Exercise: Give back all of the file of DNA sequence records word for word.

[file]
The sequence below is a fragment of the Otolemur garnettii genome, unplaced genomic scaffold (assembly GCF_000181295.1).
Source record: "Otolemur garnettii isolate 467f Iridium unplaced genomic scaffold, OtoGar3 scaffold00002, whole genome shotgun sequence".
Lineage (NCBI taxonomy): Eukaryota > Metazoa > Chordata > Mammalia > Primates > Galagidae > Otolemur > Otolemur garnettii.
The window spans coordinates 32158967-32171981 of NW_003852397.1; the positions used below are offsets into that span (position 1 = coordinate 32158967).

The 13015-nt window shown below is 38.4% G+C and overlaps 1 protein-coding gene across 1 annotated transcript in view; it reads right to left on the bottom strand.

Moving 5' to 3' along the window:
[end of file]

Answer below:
The sequence below is a fragment of the Otolemur garnettii genome, unplaced genomic scaffold (assembly GCF_000181295.1).
Source record: "Otolemur garnettii isolate 467f Iridium unplaced genomic scaffold, OtoGar3 scaffold00002, whole genome shotgun sequence".
Lineage (NCBI taxonomy): Eukaryota > Metazoa > Chordata > Mammalia > Primates > Galagidae > Otolemur > Otolemur garnettii.
The window spans coordinates 32158967-32171981 of NW_003852397.1; the positions used below are offsets into that span (position 1 = coordinate 32158967).

The 13015-nt window shown below is 38.4% G+C and overlaps 1 protein-coding gene across 1 annotated transcript in view; it reads right to left on the bottom strand.

Moving 5' to 3' along the window: